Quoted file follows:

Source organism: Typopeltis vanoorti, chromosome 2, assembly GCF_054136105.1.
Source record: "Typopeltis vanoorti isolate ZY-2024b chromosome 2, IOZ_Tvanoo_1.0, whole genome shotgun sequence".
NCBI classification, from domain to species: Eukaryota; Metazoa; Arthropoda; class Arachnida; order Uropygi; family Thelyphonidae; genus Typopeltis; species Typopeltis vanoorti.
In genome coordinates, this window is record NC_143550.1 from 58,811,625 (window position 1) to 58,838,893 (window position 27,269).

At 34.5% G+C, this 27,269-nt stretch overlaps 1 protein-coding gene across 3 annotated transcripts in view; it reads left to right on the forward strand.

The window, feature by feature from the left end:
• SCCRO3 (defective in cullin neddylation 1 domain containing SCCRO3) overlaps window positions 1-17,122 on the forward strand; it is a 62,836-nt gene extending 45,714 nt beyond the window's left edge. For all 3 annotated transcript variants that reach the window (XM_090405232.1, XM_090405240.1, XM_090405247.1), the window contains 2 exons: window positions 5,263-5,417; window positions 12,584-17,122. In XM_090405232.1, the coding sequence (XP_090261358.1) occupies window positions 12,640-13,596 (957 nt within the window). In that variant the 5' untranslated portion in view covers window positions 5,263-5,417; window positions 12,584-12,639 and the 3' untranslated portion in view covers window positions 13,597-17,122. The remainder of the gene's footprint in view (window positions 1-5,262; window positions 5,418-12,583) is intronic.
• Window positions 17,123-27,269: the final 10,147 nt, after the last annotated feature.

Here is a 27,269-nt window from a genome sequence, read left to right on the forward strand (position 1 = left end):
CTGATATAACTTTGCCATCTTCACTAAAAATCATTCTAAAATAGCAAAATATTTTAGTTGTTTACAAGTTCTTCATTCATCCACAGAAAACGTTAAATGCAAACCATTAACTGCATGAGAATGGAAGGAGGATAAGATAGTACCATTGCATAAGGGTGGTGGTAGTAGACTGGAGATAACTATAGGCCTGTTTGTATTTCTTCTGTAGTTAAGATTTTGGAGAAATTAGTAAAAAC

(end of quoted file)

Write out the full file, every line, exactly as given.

Source organism: Typopeltis vanoorti, chromosome 2, assembly GCF_054136105.1.
Source record: "Typopeltis vanoorti isolate ZY-2024b chromosome 2, IOZ_Tvanoo_1.0, whole genome shotgun sequence".
NCBI classification, from domain to species: Eukaryota; Metazoa; Arthropoda; class Arachnida; order Uropygi; family Thelyphonidae; genus Typopeltis; species Typopeltis vanoorti.
In genome coordinates, this window is record NC_143550.1 from 58,811,625 (window position 1) to 58,838,893 (window position 27,269).

At 34.5% G+C, this 27,269-nt stretch overlaps 1 protein-coding gene across 3 annotated transcripts in view; it reads left to right on the forward strand.

The window, feature by feature from the left end:
• SCCRO3 (defective in cullin neddylation 1 domain containing SCCRO3) overlaps window positions 1-17,122 on the forward strand; it is a 62,836-nt gene extending 45,714 nt beyond the window's left edge. For all 3 annotated transcript variants that reach the window (XM_090405232.1, XM_090405240.1, XM_090405247.1), the window contains 2 exons: window positions 5,263-5,417; window positions 12,584-17,122. In XM_090405232.1, the coding sequence (XP_090261358.1) occupies window positions 12,640-13,596 (957 nt within the window). In that variant the 5' untranslated portion in view covers window positions 5,263-5,417; window positions 12,584-12,639 and the 3' untranslated portion in view covers window positions 13,597-17,122. The remainder of the gene's footprint in view (window positions 1-5,262; window positions 5,418-12,583) is intronic.
• Window positions 17,123-27,269: the final 10,147 nt, after the last annotated feature.

Here is a 27,269-nt window from a genome sequence, read left to right on the forward strand (position 1 = left end):
CTGATATAACTTTGCCATCTTCACTAAAAATCATTCTAAAATAGCAAAATATTTTAGTTGTTTACAAGTTCTTCATTCATCCACAGAAAACGTTAAATGCAAACCATTAACTGCATGAGAATGGAAGGAGGATAAGATAGTACCATTGCATAAGGGTGGTGGTAGTAGACTGGAGATAACTATAGGCCTGTTTGTATTTCTTCTGTAGTTAAGATTTTGGAGAAATTAGTAAAAAC